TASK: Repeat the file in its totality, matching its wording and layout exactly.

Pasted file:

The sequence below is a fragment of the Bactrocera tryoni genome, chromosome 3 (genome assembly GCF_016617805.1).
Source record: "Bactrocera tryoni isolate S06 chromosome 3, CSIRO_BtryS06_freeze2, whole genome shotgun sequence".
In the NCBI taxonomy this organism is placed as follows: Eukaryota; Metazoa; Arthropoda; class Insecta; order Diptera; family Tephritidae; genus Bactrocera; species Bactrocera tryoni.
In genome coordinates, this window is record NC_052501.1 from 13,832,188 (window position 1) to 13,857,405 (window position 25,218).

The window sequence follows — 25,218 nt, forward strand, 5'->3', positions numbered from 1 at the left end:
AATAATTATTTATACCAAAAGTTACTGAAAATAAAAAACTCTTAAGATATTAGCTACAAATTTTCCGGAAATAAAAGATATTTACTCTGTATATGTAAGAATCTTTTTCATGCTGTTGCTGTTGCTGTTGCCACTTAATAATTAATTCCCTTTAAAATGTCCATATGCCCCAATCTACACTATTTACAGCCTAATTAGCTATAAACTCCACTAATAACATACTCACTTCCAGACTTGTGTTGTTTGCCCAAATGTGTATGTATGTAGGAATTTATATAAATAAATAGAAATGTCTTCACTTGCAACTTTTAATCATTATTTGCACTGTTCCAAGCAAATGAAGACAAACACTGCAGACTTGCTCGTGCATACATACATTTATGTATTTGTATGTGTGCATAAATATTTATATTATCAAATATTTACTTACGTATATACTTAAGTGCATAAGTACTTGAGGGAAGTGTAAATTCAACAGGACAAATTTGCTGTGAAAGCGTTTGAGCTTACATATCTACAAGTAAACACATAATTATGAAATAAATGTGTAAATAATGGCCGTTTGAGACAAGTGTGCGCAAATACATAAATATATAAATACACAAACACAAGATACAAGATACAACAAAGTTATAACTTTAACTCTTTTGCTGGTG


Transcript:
The sequence below is a fragment of the Bactrocera tryoni genome, chromosome 3 (genome assembly GCF_016617805.1).
Source record: "Bactrocera tryoni isolate S06 chromosome 3, CSIRO_BtryS06_freeze2, whole genome shotgun sequence".
In the NCBI taxonomy this organism is placed as follows: Eukaryota; Metazoa; Arthropoda; class Insecta; order Diptera; family Tephritidae; genus Bactrocera; species Bactrocera tryoni.
In genome coordinates, this window is record NC_052501.1 from 13,832,188 (window position 1) to 13,857,405 (window position 25,218).

The window sequence follows — 25,218 nt, forward strand, 5'->3', positions numbered from 1 at the left end:
AATAATTATTTATACCAAAAGTTACTGAAAATAAAAAACTCTTAAGATATTAGCTACAAATTTTCCGGAAATAAAAGATATTTACTCTGTATATGTAAGAATCTTTTTCATGCTGTTGCTGTTGCTGTTGCCACTTAATAATTAATTCCCTTTAAAATGTCCATATGCCCCAATCTACACTATTTACAGCCTAATTAGCTATAAACTCCACTAATAACATACTCACTTCCAGACTTGTGTTGTTTGCCCAAATGTGTATGTATGTAGGAATTTATATAAATAAATAGAAATGTCTTCACTTGCAACTTTTAATCATTATTTGCACTGTTCCAAGCAAATGAAGACAAACACTGCAGACTTGCTCGTGCATACATACATTTATGTATTTGTATGTGTGCATAAATATTTATATTATCAAATATTTACTTACGTATATACTTAAGTGCATAAGTACTTGAGGGAAGTGTAAATTCAACAGGACAAATTTGCTGTGAAAGCGTTTGAGCTTACATATCTACAAGTAAACACATAATTATGAAATAAATGTGTAAATAATGGCCGTTTGAGACAAGTGTGCGCAAATACATAAATATATAAATACACAAACACAAGATACAAGATACAACAAAGTTATAACTTTAACTCTTTTGCTGGTG